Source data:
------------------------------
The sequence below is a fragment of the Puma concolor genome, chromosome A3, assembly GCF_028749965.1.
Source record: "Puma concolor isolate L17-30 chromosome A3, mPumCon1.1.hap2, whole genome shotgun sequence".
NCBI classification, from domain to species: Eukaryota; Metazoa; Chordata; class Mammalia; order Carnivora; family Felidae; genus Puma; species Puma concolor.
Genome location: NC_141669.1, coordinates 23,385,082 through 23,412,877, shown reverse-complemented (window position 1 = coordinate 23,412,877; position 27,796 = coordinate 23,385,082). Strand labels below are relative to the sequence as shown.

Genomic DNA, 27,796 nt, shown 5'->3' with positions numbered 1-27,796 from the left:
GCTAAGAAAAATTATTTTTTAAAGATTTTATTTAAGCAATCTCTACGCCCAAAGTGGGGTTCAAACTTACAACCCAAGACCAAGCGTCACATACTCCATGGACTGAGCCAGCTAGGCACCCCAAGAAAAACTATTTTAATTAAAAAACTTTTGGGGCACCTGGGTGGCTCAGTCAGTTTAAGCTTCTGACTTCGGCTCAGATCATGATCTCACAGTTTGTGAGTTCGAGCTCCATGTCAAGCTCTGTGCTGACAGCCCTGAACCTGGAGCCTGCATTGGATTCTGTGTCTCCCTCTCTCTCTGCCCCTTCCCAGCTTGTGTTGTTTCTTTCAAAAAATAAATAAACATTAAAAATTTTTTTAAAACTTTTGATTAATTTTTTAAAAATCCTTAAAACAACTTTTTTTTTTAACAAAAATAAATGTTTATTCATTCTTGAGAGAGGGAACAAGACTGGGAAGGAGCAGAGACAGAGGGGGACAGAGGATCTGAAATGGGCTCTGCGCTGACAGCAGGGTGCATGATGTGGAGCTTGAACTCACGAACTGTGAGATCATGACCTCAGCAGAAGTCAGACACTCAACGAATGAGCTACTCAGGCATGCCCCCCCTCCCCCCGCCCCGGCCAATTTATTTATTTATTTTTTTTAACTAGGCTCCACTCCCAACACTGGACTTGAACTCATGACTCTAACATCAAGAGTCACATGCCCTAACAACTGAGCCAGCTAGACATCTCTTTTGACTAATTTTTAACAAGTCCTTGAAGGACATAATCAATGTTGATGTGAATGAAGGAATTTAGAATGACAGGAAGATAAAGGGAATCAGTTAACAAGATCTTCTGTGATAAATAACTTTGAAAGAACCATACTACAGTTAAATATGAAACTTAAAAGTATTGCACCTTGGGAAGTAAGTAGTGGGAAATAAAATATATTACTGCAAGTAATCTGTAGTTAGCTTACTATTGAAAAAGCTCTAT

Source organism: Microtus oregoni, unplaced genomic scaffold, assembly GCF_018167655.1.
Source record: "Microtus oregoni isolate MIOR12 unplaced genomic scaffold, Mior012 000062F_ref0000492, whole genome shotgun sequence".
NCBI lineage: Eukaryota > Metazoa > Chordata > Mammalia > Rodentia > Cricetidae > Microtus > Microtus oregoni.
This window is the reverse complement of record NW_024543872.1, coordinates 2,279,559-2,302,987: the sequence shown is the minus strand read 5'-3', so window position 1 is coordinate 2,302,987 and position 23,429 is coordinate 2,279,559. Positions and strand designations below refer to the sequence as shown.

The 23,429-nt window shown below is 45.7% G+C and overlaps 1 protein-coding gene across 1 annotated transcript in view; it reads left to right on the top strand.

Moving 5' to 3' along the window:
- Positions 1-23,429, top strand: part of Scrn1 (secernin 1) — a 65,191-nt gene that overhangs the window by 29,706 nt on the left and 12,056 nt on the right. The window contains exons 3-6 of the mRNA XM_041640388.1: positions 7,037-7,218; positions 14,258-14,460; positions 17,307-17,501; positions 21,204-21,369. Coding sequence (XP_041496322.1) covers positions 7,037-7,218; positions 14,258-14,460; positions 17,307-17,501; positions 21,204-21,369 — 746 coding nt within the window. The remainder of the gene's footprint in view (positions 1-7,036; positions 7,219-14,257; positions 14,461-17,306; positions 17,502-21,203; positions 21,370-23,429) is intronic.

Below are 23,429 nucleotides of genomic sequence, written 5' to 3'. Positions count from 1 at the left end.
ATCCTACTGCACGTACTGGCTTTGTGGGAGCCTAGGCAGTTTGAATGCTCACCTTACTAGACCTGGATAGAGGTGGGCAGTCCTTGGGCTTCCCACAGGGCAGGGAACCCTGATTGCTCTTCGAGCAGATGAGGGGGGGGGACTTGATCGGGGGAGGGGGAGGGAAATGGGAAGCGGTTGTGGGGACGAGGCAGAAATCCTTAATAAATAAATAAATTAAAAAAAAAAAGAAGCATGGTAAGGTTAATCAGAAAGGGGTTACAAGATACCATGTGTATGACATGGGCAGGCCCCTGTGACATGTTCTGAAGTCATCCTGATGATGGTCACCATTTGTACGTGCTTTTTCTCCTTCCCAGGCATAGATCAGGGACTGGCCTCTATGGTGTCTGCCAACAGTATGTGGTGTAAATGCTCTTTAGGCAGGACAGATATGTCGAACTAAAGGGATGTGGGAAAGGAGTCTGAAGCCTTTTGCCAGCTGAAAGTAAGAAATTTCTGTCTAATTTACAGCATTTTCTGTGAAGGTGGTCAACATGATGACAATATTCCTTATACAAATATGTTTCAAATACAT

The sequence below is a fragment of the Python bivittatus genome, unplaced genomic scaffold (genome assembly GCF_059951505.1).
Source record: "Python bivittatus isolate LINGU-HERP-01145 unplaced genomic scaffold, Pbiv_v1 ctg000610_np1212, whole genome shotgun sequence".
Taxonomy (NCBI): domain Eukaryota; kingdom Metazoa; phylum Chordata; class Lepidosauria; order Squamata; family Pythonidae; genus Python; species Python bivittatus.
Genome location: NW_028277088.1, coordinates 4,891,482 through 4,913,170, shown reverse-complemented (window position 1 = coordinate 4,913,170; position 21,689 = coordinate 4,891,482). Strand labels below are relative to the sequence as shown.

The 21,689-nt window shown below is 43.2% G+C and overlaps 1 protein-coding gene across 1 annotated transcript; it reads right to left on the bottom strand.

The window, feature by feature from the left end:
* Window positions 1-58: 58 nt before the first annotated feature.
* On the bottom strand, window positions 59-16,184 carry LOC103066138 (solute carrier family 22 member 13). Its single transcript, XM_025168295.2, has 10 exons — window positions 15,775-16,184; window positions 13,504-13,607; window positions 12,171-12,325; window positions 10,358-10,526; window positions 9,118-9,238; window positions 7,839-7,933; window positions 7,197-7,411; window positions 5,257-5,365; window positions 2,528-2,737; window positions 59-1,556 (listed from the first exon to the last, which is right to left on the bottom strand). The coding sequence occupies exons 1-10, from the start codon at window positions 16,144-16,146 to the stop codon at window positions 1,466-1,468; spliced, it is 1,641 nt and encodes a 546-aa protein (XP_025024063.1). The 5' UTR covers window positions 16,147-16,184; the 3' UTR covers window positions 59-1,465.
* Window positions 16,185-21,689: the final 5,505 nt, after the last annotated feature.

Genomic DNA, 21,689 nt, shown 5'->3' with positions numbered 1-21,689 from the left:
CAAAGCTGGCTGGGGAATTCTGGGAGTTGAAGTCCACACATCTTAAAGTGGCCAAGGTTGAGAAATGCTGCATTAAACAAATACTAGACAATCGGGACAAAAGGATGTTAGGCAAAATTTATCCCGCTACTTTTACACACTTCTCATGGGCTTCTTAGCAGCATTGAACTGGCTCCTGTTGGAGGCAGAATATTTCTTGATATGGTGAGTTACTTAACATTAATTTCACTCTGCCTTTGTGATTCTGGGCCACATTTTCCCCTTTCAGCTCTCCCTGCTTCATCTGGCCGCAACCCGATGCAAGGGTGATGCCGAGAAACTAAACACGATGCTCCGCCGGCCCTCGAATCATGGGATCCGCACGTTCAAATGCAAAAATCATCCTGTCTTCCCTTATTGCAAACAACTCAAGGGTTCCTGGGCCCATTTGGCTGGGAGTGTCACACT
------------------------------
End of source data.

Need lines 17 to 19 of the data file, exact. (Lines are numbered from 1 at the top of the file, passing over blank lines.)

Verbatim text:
Source record: "Python bivittatus isolate LINGU-HERP-01145 unplaced genomic scaffold, Pbiv_v1 ctg000610_np1212, whole genome shotgun sequence".
Taxonomy (NCBI): domain Eukaryota; kingdom Metazoa; phylum Chordata; class Lepidosauria; order Squamata; family Pythonidae; genus Python; species Python bivittatus.
Genome location: NW_028277088.1, coordinates 4,891,482 through 4,913,170, shown reverse-complemented (window position 1 = coordinate 4,913,170; position 21,689 = coordinate 4,891,482). Strand labels below are relative to the sequence as shown.